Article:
6 and 9-axis DOF sensors are creating a new paradigm in the combos business

Over the last years, inertial MEMS have been subject to dramatic market & technological evolution. This has been driven by a large increase of the consumer market. Along with “stand-alone” MEMS devices, inertial combo sensors – a combination of several inertial sensors in a single package – are also coming. Main applications are consumer – e.g. accelerometer with magnetometer or accelerometer with gyro – and automotive for ESC and rollover functions first. To give clues about the differences in cost, size, package, structures … of the different inertial MEMS, Yole Développement and System Plus Consulting have released their new report “Inertial MEMS Manufacturing Trends 2014.”

Current technological developments are motivated by several market drivers. For example, integrators for consumer products apply strong price pressure on component manufacturers, thus motivating die size reduction in order to lower manufacturing costs and change the manufacturing platform. Other industry requirements include low-power consumption for mobile applications, better performance and higher integration of functionalities.

These required improvements have been the same for some time now. The difference mainly lies in the way that technology adapts in order to meet these increasingly stringent specifications. Over the past several years, the tendency was to increase the number of axes for stand-alone components while decreasing size. Now, the industry favors complete integration of 9+ axis sensors and platform standardization.

Indeed, in term of detection principle, and in terms of physical concepts in general, Yole Développement and System Plus Consulting haven’t seen many disruptive approaches reach the market, aside from Qualtré BAW-based inertial sensors. Nevertheless, strong efforts have been made to develop standardized platforms – for example, Teledyne DALSA now offers a generic platform for accelerometers and gyroscopes, as does STMicroelectronics via its THELMA process. Moreover, a very innovative approach in terms of standardization can be seen in CEA-LETI’s M&NEMS platform, in which the company intends to use silicon nanogauges as detection principle for their accelerometers, gyroscopes and magnetometers. The concept lies in using nanoscale gauges for detection, thus increasing sensitivity and reducing size, while keeping a microscale mass for better detection reliability. M&NEMS technology allows for the integration of 9-axis sensors with small form factor. This process is expected to enter production through Tronics Microsystems within the next few years.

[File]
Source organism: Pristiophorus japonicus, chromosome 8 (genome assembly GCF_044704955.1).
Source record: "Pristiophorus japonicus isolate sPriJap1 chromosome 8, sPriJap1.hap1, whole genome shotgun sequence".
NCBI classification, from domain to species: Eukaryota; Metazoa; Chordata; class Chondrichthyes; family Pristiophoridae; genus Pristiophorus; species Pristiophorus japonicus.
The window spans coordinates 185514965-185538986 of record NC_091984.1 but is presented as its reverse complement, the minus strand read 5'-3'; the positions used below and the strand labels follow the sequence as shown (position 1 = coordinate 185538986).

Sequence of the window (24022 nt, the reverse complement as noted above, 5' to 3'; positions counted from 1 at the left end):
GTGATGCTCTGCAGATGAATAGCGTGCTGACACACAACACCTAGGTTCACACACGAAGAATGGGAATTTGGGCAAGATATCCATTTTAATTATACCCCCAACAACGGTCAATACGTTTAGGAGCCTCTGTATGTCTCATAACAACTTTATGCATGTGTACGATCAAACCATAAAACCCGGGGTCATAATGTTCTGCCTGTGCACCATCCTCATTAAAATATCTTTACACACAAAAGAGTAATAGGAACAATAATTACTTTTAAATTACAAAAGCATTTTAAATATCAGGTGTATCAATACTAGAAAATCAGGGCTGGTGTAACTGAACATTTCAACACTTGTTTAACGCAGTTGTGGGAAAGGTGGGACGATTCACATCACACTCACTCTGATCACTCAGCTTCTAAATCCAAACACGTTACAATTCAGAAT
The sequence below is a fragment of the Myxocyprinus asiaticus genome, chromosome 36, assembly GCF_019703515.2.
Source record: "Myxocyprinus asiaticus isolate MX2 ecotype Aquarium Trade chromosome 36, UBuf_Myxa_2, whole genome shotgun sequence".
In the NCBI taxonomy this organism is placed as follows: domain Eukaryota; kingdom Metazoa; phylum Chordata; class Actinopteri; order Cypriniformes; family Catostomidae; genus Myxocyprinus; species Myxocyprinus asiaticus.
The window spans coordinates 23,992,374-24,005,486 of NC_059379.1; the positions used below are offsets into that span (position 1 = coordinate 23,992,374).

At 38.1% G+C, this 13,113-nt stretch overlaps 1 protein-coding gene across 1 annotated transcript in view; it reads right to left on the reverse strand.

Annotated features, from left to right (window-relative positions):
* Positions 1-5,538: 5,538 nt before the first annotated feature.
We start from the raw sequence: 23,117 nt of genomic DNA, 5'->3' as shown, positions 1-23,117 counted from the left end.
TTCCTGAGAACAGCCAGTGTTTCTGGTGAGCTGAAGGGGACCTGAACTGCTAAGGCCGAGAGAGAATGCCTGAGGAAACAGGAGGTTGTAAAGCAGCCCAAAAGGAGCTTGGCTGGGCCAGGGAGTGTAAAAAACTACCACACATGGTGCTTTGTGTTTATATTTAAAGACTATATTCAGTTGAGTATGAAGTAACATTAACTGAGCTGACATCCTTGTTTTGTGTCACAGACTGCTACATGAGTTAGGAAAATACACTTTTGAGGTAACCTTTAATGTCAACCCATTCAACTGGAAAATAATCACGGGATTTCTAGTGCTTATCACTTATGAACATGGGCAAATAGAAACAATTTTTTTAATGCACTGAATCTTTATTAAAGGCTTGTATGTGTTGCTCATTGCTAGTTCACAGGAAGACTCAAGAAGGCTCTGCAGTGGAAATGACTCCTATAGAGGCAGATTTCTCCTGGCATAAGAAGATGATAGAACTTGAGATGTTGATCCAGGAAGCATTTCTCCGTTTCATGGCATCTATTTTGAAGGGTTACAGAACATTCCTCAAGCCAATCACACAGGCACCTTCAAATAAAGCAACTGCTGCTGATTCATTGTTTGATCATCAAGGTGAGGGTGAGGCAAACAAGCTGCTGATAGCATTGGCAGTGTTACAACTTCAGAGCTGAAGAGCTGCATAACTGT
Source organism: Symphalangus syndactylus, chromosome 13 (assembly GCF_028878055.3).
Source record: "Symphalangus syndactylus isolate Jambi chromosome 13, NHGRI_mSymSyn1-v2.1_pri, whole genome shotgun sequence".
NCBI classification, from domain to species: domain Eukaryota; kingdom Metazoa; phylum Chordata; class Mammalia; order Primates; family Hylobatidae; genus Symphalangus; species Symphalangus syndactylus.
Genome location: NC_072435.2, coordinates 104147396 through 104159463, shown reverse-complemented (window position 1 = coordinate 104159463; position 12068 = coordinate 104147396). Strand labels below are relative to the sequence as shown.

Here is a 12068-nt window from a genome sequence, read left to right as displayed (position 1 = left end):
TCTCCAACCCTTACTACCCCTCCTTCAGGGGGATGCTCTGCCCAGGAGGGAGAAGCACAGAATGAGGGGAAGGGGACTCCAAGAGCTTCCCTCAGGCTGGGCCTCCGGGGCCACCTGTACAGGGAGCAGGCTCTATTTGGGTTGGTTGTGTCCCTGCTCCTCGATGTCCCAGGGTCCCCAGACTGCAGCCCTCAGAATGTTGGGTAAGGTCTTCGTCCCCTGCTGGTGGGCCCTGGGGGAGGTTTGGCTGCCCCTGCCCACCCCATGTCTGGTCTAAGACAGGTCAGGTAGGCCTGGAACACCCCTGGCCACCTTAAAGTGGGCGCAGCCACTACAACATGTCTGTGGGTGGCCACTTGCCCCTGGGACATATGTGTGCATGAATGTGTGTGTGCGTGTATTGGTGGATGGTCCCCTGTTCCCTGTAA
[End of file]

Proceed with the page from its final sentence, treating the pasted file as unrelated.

Innovation also comes from back-end processing. Packaging issues had to be leveraged in order to attain the high integration required by advanced inertial combos. Key packaging developments and innovative front-end approaches are analyzed in this report.

Forty-six inertial MEMS components have been reverse engineered to provide insights and data regarding accelerometers, gyros and combos. In this report, a reverse costing simulation of the MEMS, ASIC and packaging parts of these devices has also been made. These tasks were performed by System Plus Consulting, Yole Développement’s sister company. The report compares performance, cost, size (MEMS, ASIC and package), ASIC lithography node and manufacturing approach results. This factual analysis well underlines the previously mentioned trends, and permits a concrete visualization of different companies’ current status in terms of integration. This analysis is complimented by the 23 devices that were reverse engineered for the previous report in order to visualize general trends over a five year time frame. One noticeable evolution shown in this report is that sensor die size has stabilized over the last few years, while prices continue dropping. Yole Développement & System Plus Consulting report also shows how die size reduction has been achieved through new packaging approaches (i.e. new sealing bond).

Illustration_Inertial_MEMS_YOLE DEVELOPPEMENT_March_2014[1]

By 2018, the inertial sensor market will reach almost 1,000K 8” equivalent wafers

The inertial sensor market has been very active over the past few years, and innovation is ongoing. Today these sensors represent the largest MEMS market (accounting for more than $3.5B in 2012) and Yole Développement and System Plus Consulting analysts don’t see this changing any time soon. Stand-alone inertial devices (1 – 3 axis accelerometers, gyroscopes and magnetometers) have matured over the last several years, and they will soon start to decline. In terms of value, this decline has already begun in the consumer accelerometer market. Nevertheless, the inertial sensor market can rely on combos for its future growth. Currently, accelerometer/gyroscope combos, e-compass and 9-axis sensors are penetrating consumer applications. For example, 9-axis combos are expected to be an $850M market in five years.

The consumer market remains the main opportunity for inertial sensors. Also, the automotive industry will benefit from the integration of gyroscopes and accelerometers on the same components for ESC applications, representing a $625M opportunity for gyroscope/accelerometer combos by 2018.

Yole Développement’s report provides an understanding of the market drivers for inertial MEMS. It also gives trends about packaging and test strategies. Yole Développement analysed 23 MEMS devices in terms of cost, size, package type, performance. The company also proposes a comparative analysis in terms of performance, cost, MEMS size, ASIC cost, ASIC size, package size, year for market introduction.

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